The following is a theorem known to many, and is essential in elementary differential geometry. However, I have never seen its proof in Spivak or various other differential geometry books.

Let $t_0$ be real, and $x_0 \in \mathbb{R}^n$ and $a,b>0$. Let $f:[t_0-a,t_0 + a] \times \overline{B(x_0,b)}\rightarrow \mathbb{R}^n$ be $C^k$ for $k\ge 1$.

Then $f$ is Lipschitz continuous, with which it is easy, using the contraction mapping theorem of complete metric spaces, to prove that the ODE: $\dfrac{d}{dt}\alpha(t,x)=f(t,\alpha(t,x)),\quad \alpha(t_0,x)=x$

has a continuous solution in an open neighbourhood of $(t_0,x_0)$. In other words, the ODE $x'(t)=f(t,x(t));x(t_0)=x_0$ has a family of solutions which depends continuously on the initial condition $x_0$.

The theorem that I'd like to prove is that, in fact, if $f$ is $C^k$, then $\alpha$ is $C^k$, for any $k\ge 1$.

I'd like an "elementary" proof that needs no calculus on Banach spaces or any terribly hard theory such as that, but hopefully something elementary, such as the contraction mapping theorem. I currently have an attempt of a proof that looks at perturbations of linear ODEs, but it is incorrect (I think). The proof can be found on page 6 of http://people.maths.ox.ac.uk/hitchin/hitchinnotes/Differentiable_manifolds/Appendix.pdf. I believe that there is a typo in the claim:

"Apply the previous lemma and we get

$\mathrm{sup}_{\left| t\right|\leq \epsilon}\left\|\lambda(t,x)y-\{\alpha(t,x+y)+\alpha(x)\}\right\|=o(\left\|y\right\|).$"

but more importantly, what it should be replaced by is incorrect. What is needed is that $\|A-B_y\|=o(\|y\|)$ but I do not see why this is.

Thank you for your time and effort.


If you differentiate the ODE one or more times with respect to time or the initial conditions you will find an ODE for the derivatives of the solution. Use standard existence theory to prove the new ODEs have a solution, then verify that these really are the derivatives of the original equation.

(Sorry to be so brief and sketchy – I am a bit pressed for time this morning.)


An elementary 'coordinate' proof is given in Ordinary Differential Equations by Philip Hartman. It doesn't even use the contraction mapping argument. The main effort is spent to show the $C^1$-regularity of solutions with respect to the initial data (as well as time and other possible parameters in the nonlinear term).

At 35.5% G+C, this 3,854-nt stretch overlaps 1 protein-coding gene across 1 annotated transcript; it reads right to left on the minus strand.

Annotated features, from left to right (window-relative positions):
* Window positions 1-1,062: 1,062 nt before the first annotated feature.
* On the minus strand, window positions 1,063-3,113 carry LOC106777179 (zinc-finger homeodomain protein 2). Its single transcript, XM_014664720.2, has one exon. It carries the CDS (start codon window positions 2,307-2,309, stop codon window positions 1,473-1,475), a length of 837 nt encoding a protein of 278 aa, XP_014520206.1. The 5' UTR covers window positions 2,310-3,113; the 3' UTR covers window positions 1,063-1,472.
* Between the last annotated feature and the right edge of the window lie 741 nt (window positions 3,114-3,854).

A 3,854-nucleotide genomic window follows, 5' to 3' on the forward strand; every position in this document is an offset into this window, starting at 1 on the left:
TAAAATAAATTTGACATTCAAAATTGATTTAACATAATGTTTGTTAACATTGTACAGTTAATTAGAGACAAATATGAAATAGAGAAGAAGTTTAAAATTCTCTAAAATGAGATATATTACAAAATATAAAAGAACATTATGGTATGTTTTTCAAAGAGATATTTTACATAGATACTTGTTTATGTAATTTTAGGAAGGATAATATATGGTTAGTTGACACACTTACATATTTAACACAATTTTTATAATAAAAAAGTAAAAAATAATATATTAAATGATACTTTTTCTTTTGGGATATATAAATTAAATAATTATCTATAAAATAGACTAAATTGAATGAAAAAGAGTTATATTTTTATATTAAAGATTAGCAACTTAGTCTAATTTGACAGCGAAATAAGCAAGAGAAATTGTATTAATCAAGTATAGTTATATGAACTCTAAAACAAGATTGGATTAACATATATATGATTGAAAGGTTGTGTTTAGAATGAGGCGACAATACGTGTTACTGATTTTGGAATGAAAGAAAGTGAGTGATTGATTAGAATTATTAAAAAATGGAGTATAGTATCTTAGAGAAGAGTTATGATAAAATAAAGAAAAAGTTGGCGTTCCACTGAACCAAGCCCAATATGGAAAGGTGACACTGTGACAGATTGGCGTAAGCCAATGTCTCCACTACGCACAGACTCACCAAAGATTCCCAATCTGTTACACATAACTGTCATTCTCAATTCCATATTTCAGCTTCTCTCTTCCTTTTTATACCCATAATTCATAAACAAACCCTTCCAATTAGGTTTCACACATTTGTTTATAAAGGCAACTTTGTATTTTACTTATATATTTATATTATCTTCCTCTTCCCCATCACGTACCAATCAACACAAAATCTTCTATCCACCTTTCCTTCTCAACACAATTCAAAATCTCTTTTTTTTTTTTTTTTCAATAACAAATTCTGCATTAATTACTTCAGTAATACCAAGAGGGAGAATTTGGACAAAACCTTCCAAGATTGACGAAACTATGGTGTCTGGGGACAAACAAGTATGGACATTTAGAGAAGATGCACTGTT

Basically, the proof goes as follows.

  • Lemma. If function $f=f(t,x)$ belongs to $C^1(\Omega, \mathbb{R}^n)$, where $\Omega=(a,b)\times K$ and $K$ is an open convex set in $\mathbb{R}^n$, then for any $(t,x_1,x_2)\in (a,b)\times K\times K$, $$ f(t,x_2)-f(t,x_1)=\sum\limits_{k=1}^{n}f_k(t,x_1,x_2)(x_2^k-x_1^k)$$ with the $\mathbb{R}^n$-valued functions $f_k\in C((a,b)\times K\times K)$ given by $$f_k(t,x_1,x_2)=\int_{0}^{1}\frac{\partial f(t,sx_2+(1-s)x_1)}{\partial x^k}ds.$$
  • Let $h$ be a scalar, $e_k$ be a normalized vector in $\mathbb{R}^n$, and let $x_0(t)=\eta(t,x_0)$ stand for a solution to the problem $\dot{x}=f(t,x)$, $x(t_0)=x_0$. Then $x_h(t)=\eta(t,x_0+he_k)\to x_0(t)$ uniformly on $t\in[a,b]$. This is just a corollary of continuous dependence of solutions on the initial data.
  • Thanks to the Lemma
  • Introduce the abbreviation $$y_h(t)=\frac{x_h(t)-x_0(t)}{h},\qquad h\neq 0.$$ We need to show the existence of $\lim y_h(t)$ as $h\to 0$. Since $x_h(t_0)=x_0+he_k$, $y_h(t_0)=e_k$. Therefore, $y_h(t)$ is the solution to the initial value problem $$\dot y=J(t,h)y,\qquad y(t_0)=e_k,\qquad\qquad\qquad(1)$$ where $J(t,h)$ is a $n\times n$ matrix in which the $k$th column is the vector $f_k(t,x_0(t),x_h(t))$.